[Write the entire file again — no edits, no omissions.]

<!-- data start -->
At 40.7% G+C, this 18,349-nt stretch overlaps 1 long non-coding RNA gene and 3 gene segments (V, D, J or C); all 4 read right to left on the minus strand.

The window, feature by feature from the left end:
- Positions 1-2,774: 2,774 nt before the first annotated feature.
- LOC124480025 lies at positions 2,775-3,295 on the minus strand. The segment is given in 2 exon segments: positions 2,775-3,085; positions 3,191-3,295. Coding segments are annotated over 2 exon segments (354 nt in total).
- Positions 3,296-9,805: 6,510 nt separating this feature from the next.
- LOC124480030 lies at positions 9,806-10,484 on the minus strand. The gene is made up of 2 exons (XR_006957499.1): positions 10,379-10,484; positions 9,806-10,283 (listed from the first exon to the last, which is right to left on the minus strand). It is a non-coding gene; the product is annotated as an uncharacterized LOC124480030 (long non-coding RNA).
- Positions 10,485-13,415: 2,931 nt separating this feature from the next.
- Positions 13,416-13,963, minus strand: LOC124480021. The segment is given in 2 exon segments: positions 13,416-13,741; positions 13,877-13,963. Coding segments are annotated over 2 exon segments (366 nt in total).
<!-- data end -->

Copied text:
At 40.7% G+C, this 18,349-nt stretch overlaps 1 long non-coding RNA gene and 3 gene segments (V, D, J or C); all 4 read right to left on the minus strand.

The window, feature by feature from the left end:
- Positions 1-2,774: 2,774 nt before the first annotated feature.
- LOC124480025 lies at positions 2,775-3,295 on the minus strand. The segment is given in 2 exon segments: positions 2,775-3,085; positions 3,191-3,295. Coding segments are annotated over 2 exon segments (354 nt in total).
- Positions 3,296-9,805: 6,510 nt separating this feature from the next.
- LOC124480030 lies at positions 9,806-10,484 on the minus strand. The gene is made up of 2 exons (XR_006957499.1): positions 10,379-10,484; positions 9,806-10,283 (listed from the first exon to the last, which is right to left on the minus strand). It is a non-coding gene; the product is annotated as an uncharacterized LOC124480030 (long non-coding RNA).
- Positions 10,485-13,415: 2,931 nt separating this feature from the next.
- Positions 13,416-13,963, minus strand: LOC124480021. The segment is given in 2 exon segments: positions 13,416-13,741; positions 13,877-13,963. Coding segments are annotated over 2 exon segments (366 nt in total).